The Thunderbolt 3 technology has gained ground on the markets of premium as well as special-purpose hardware and is enjoying its dominance there. Yet when it comes to more or less mass-market products, it is only starting to take off. TEKQ, a company primarily known for USB flash drives and products like that, is demonstrating its Rapide TB3 SSD at Computex. Furthermore, the company is finalizing its next-generation TB3 storage device that will be able to offer higher capacities and performance.

The TEKQ Rapide storage solution comes in a rather minimalistic brushed aluminum enclosure featuring space gray or silver finish to match popular Apple MacBook Pro colors. Meanwhile, when it comes to size, it is comparable to Apple's iPhone 5/5S/SE. The drive has a USB Type-C/Thunderbolt 3 header as well as a LED indicator. Architecturally, the Rapide is as simple as it is externally: it packs Intel’s DSL6340 (Alpine Ridge) TB3 controller and an M.2-2280/2260 SSD. We recently reviewed device as well. 

The drive that the Rapide uses is based on Phison’s PS5007-E11 controller and Toshiba’s MLC NAND memory made using the company’s planar 15 nm process technology. The performance provided by the Rapide is what you come to expect from a PS5007-E11-based drive: up to 2700 MB/s sequential read speed, up to 1500 MB/s sequential write speed, as well as to 300K/250K peak random read/write performance.

Technically, the Rapide could use any SSD powered by any controller, but the problem is that Phison was the only company with a turn-key SSD solution that provided a firmware which ensured compatibility with Apple Mac computers over TB3, a crucial feature for many of TEKQ’s clients.

TEKQ’s Rapide is available in 240, 480, and 960 GB configurations for $300, $389, and $800, respectively. Meanwhile, the company admits that as Toshiba is winding down production of 2D NAND in general, the 960 GB version is becoming a rare bird (grab it at Amazon if you need one while you still can). Therefore, the company is working on a new product that will replace the Rapide. This new product will address one major limitation that the Rapide has: a relatively low capacity.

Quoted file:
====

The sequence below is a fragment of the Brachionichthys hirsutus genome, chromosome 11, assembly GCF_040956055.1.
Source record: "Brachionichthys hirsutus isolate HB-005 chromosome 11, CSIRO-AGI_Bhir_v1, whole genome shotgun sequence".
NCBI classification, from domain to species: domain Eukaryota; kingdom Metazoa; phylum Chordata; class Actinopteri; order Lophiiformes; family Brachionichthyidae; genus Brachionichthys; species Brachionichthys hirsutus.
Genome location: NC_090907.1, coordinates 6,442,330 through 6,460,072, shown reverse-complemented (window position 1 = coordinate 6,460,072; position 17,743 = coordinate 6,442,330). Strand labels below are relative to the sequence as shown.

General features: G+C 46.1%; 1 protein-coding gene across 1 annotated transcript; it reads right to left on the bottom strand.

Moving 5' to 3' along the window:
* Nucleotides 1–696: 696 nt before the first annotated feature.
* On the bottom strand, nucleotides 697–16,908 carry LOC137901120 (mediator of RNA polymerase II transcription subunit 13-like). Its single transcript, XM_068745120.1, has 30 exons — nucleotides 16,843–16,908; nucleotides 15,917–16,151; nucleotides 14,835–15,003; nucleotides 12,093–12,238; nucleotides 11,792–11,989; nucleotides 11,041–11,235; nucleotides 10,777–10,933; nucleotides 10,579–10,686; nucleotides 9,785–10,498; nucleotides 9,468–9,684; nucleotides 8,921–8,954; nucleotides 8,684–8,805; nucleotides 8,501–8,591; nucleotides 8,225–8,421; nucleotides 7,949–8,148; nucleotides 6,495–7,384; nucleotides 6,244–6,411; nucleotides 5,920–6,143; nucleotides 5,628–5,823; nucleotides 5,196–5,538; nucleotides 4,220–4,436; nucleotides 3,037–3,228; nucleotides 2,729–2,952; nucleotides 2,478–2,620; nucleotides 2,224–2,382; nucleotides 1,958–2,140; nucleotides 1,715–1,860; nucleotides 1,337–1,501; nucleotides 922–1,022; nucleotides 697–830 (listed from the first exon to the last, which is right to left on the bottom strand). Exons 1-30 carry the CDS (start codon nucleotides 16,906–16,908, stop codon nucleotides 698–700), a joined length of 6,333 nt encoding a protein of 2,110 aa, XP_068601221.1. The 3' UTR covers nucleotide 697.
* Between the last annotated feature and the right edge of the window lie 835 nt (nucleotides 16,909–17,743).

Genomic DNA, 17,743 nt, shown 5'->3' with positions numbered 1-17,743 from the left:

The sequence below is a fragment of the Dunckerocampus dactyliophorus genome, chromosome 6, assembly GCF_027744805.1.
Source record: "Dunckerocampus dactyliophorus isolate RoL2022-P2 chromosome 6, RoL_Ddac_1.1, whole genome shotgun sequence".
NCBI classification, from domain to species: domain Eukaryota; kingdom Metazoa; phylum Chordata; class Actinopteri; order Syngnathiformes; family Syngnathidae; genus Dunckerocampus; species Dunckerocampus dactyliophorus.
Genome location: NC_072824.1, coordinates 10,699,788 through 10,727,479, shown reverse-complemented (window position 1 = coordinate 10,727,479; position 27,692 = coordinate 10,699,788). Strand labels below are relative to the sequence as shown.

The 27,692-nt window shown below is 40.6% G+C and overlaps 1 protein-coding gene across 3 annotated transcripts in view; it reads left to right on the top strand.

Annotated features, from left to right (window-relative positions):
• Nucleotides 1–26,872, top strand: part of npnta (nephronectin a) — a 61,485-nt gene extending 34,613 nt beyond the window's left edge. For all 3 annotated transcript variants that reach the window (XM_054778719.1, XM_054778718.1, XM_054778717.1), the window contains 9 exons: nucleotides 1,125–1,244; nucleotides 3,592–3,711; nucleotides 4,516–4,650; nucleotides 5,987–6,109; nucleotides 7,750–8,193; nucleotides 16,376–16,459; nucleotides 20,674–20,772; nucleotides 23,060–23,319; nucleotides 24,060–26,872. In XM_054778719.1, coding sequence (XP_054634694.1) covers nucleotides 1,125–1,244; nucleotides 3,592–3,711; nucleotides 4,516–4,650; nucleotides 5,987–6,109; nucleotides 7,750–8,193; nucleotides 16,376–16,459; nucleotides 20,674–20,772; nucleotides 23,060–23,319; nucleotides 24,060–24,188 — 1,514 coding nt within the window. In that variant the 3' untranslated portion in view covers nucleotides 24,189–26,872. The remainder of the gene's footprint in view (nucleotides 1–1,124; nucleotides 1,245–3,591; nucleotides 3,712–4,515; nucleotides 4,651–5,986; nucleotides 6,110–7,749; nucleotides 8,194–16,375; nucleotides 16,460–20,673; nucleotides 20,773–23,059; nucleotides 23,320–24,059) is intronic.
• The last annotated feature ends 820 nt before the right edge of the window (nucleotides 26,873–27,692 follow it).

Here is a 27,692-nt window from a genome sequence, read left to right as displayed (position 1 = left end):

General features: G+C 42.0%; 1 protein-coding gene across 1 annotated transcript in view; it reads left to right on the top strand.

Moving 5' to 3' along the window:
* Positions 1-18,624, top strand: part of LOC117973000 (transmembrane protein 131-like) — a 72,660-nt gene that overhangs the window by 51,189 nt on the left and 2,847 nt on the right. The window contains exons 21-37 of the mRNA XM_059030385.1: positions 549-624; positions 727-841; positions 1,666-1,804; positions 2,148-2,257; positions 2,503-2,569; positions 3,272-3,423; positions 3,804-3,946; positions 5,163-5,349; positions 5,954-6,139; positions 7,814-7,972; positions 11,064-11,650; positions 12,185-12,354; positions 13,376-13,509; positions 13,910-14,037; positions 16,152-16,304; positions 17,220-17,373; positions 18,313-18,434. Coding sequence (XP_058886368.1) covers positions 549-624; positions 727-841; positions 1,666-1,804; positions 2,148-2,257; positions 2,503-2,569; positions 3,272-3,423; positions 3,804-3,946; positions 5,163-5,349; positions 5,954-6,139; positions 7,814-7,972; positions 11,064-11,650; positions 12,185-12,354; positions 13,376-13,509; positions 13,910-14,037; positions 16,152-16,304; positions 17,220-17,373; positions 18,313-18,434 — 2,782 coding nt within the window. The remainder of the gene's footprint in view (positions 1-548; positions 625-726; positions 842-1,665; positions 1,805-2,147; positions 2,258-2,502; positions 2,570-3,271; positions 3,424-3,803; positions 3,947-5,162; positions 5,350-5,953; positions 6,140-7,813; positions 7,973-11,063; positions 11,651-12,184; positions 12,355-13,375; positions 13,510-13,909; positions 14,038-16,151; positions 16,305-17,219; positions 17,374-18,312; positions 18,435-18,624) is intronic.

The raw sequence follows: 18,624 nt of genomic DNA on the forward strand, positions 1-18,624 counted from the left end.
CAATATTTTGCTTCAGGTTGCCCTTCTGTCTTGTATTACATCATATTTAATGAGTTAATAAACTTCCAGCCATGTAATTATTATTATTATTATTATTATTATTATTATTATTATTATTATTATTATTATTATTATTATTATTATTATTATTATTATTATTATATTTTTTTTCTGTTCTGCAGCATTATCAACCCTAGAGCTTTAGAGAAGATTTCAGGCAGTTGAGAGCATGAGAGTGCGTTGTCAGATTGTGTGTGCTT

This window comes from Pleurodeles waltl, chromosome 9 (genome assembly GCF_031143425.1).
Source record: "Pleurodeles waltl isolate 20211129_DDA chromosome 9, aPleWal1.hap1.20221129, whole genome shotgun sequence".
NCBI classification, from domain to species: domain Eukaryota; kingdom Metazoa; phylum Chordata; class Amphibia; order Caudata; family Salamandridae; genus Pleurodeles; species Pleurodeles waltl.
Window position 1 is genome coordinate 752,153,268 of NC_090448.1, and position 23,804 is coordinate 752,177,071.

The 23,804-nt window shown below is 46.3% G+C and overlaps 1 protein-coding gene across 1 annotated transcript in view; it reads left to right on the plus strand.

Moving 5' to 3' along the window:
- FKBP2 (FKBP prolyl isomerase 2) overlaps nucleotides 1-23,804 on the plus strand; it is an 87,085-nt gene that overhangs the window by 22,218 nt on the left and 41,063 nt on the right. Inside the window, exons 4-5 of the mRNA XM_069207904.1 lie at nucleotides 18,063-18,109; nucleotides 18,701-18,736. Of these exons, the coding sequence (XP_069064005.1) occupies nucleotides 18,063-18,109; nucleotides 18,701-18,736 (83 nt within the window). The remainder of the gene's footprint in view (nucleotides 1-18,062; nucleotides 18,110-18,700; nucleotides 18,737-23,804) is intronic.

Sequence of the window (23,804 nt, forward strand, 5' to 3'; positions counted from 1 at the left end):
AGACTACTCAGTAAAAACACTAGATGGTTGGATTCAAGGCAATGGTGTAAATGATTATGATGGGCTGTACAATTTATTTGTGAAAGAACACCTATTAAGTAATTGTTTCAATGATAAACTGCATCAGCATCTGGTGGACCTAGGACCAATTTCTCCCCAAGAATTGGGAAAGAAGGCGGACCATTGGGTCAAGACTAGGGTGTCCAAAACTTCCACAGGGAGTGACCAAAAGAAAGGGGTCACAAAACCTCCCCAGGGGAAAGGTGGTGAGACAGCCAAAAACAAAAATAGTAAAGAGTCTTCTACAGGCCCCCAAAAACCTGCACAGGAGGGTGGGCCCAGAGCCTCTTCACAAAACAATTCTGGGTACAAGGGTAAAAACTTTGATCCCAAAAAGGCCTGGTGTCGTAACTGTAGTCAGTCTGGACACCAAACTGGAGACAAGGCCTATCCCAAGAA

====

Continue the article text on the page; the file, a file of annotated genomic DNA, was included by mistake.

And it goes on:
Professionals who work with video content need to store loads of data, so a 960 GB configuration is not enough for them. Meanwhile, even the highest-capacity consumer M.2 drives these days can only hold 2 TB of data, which is simply not enough for many people. Therefore, to provide more flash to customers from the video industry, TEKQ’s next-gen TB3 SSD will feature two PCIe 3.0 x2 drives working in software RAID for performance and capacity. The drives, as one might expect, will be based on Phison’s PS5008-E8 controller with a PCIe 3.0 x2 interface as well as Toshiba’s BICS 3D NAND memory.

The decision to use two M.2 modules instead of one is a bit controversial because software RAID and an entry-level controller may not be something that professionals would be eager to use. On the other hand, HP’s Z Turbo Drives also rely on software RAID (albeit they are based on Samsung’s SSDs) and it looks like there are not a lot of complaints because of the RAID implementation.

TEKQ says that the PCB for the next-gen Thunderbolt 3 storage device is ready (it does not disclose its branding or the TB3 controller it intends to use), so expect the company to produce appropriate drives for customers interested in capacity in the following months. Obviously, two SSDs will make the device a bit bigger, but it is not something that the target audience is primarily concerned about. Meanwhile, nothing stops the company from using the Rapide chassis for SSDs based on the Phison PS5012-E12 controller and Toshiba’s BICS 3D memory (apart from the fact that such a drive would most likely destroy entry-level RAIDed SSDs).

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